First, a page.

Old Sarum is located north of the city. It boasts a chequered past, beginning circa 3,000 BC, when it was merely a chalk hilltop used for seasonal gatherings and regarded with reverence by the local Neolithic peoples. Evidence suggests that around 1,500 BC it had been abandoned, although the hill was surrounded by burial mounds of local chieftains.
During the Iron Age, circa 400BC, the local Celtic people, renowned for their inter-tribal rivalry, repopulated the site and created a powerful hill fort to protect the surrounding farmland. A new gatehouse was constructed, which, although it would always be the weakest point of the fortifications, enabled them to express their identity in such ways as impaling the heads of captured rival tribesmen to ward off future attacks.
Massive earthworks were built during this period, consisting of an outer ditch 100 yards in diameter and 20 feet deep and the remodelling of the inner defences, presenting a formidable obstacle to any would-be invader. During this time the fort was known as Dun Sorvia.
When the Romans arrived, Sorvodunum, as they called it, expanded south to the River Avon, and the development of their military post saw a town flourish alongside the fortress. There was also an important road junction here that the Romans realised made this site of great strategic wealth.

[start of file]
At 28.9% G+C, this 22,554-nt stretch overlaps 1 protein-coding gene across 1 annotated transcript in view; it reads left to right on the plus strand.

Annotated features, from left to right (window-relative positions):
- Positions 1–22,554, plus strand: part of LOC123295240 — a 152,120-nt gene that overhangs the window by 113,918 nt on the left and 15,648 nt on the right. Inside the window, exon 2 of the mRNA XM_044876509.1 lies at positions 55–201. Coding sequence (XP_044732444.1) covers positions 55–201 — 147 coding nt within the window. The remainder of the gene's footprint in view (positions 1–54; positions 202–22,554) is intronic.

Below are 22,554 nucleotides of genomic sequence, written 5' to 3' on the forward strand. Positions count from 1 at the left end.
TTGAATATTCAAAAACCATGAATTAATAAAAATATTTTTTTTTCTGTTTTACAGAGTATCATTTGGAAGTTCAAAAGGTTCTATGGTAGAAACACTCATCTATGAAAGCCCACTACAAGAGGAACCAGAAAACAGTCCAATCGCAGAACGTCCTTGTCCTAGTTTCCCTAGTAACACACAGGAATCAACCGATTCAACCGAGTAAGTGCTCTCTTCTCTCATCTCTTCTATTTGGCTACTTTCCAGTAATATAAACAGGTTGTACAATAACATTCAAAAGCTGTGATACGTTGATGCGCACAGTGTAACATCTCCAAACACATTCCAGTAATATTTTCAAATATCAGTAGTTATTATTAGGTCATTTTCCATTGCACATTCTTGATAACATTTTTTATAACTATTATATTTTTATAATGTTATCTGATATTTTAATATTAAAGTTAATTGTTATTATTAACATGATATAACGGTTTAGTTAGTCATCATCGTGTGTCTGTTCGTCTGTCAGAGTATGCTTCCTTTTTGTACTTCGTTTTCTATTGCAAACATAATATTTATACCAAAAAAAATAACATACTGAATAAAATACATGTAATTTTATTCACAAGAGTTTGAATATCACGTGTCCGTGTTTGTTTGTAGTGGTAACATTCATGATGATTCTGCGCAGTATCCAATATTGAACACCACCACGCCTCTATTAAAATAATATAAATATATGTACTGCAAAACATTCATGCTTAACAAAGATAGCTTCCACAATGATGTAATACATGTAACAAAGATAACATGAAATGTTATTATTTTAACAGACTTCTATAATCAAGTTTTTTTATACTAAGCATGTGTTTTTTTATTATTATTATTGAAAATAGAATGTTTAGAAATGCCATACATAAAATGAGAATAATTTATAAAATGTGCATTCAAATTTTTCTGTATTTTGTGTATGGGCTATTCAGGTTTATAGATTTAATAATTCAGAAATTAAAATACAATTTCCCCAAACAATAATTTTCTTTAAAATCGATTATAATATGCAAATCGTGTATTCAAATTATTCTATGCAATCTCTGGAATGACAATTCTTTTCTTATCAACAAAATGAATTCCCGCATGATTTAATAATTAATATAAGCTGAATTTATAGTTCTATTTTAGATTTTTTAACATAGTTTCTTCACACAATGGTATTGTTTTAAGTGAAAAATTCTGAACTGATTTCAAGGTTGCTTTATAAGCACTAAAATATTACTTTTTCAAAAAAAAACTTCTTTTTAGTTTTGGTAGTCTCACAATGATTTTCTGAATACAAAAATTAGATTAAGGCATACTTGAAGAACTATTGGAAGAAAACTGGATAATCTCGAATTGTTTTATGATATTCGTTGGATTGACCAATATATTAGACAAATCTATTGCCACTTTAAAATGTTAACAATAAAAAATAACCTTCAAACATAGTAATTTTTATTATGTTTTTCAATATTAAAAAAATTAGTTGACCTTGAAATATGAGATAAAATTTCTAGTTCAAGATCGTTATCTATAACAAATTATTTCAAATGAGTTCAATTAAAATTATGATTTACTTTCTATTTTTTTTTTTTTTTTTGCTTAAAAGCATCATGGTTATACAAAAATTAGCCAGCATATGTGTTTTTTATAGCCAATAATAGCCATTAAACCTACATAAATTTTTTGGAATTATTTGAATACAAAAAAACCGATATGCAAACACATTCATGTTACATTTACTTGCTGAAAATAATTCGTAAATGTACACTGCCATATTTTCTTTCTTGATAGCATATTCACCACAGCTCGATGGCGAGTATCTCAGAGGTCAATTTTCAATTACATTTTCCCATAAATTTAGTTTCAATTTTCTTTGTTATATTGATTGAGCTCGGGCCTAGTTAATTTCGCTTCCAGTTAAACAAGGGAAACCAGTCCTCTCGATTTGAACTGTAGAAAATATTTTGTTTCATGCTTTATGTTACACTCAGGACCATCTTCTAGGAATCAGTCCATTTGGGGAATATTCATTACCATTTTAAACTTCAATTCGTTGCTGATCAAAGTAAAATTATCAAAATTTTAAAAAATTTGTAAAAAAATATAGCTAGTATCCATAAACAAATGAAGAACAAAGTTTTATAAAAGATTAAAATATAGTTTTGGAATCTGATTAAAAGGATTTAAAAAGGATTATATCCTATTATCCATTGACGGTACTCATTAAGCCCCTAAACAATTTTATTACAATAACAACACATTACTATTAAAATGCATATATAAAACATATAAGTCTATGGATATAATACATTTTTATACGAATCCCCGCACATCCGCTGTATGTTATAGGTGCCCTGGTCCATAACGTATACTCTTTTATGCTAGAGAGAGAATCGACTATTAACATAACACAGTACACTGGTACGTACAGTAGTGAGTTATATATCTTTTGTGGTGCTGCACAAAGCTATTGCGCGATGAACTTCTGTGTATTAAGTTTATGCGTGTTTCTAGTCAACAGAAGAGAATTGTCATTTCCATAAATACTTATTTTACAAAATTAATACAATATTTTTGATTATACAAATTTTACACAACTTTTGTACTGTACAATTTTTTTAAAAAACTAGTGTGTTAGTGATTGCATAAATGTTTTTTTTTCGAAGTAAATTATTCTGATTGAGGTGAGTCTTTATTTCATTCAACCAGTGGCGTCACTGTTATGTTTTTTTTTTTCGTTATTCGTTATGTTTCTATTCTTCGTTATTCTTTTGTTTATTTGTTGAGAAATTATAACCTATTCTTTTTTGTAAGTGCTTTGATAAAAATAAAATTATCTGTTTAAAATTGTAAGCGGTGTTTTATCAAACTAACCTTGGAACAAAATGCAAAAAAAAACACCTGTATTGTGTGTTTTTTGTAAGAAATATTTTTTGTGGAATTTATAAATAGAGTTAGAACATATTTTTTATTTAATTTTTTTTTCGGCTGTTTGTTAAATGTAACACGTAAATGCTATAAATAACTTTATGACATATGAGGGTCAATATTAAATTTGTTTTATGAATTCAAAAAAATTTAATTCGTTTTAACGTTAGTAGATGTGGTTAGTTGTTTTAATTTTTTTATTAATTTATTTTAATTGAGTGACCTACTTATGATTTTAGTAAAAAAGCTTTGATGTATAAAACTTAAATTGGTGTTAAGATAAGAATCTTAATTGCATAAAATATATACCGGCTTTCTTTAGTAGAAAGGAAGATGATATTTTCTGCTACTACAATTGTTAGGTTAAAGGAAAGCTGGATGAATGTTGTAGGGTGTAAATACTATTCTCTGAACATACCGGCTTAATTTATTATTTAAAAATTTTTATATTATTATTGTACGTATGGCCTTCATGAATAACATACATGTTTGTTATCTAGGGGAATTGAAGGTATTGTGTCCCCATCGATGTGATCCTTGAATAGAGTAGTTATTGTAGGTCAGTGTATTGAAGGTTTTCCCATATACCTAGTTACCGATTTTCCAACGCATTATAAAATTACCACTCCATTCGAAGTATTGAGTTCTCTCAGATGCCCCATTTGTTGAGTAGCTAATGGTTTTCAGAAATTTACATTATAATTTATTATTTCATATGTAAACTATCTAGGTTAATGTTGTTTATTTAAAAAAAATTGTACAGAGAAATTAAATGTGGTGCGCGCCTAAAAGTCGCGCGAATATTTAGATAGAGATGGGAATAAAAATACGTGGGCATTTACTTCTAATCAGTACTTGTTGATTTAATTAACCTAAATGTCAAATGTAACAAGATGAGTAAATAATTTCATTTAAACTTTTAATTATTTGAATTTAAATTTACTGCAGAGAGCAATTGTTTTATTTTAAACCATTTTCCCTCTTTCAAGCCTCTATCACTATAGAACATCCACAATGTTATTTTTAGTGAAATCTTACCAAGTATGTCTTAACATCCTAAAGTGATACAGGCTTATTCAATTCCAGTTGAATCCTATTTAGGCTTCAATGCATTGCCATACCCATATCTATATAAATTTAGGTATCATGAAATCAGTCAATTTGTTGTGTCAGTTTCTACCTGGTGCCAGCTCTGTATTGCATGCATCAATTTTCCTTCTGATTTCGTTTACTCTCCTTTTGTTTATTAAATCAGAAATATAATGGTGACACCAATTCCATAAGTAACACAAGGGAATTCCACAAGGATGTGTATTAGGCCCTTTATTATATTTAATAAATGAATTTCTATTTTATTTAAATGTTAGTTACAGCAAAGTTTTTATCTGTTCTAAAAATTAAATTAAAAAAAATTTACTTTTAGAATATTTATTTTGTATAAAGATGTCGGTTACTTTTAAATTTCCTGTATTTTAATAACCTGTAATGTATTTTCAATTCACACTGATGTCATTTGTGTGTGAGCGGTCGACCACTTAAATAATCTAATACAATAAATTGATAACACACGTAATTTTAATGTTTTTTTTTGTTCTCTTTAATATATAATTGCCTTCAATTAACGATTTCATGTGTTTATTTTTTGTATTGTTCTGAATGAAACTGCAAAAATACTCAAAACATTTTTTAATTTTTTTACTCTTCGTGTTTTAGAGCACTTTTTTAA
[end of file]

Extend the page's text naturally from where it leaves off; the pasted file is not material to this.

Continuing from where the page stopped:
After the Romans departed, it became a Saxon royal estate. By 552 AD, Britain was no longer part of the Roman Empire, and the British were heavily defeated by the Saxons at Old Sarum, which they renamed Searobyrg. In 1003, a marauding Viking army sacked nearby Wilton and the locals sought refuge at Old Sarum. Wilton’s market and Royal Mint were also moved here for safety.
By the time of William the Conqueror, who decided to reconstruct much of the fortifications in stone, Old Sarum already had endured a turbulent history.
William recognised the site for what it was – the great scale of the outer defences made it an ideal arena in which to muster his troops, and in August 1086, he summoned all of England’s most powerful landowners to Old Sarum to pledge their allegiance to him. This was a crucial moment – the Domesday Book was being compiled, a full scale Viking invasion had been narrowly averted, and William’s eldest son was in armed rebellion against him. It was never more important for the Norman King of England to be seen in all his majesty.
But all things change; the cathedral that had been built on the site, just outside the main walls, was struck by lightning very shortly after it’s completion in the late 12th century. Although a new cathedral was quickly built to replace it, the position of the Old Sarum site meant that a constant water supply was difficult to maintain for the burgeoning population, and a decision was taken to build a new cathedral in the nearby town of Salisbury, close to the river. Within months, the site was deserted and left to the elements.
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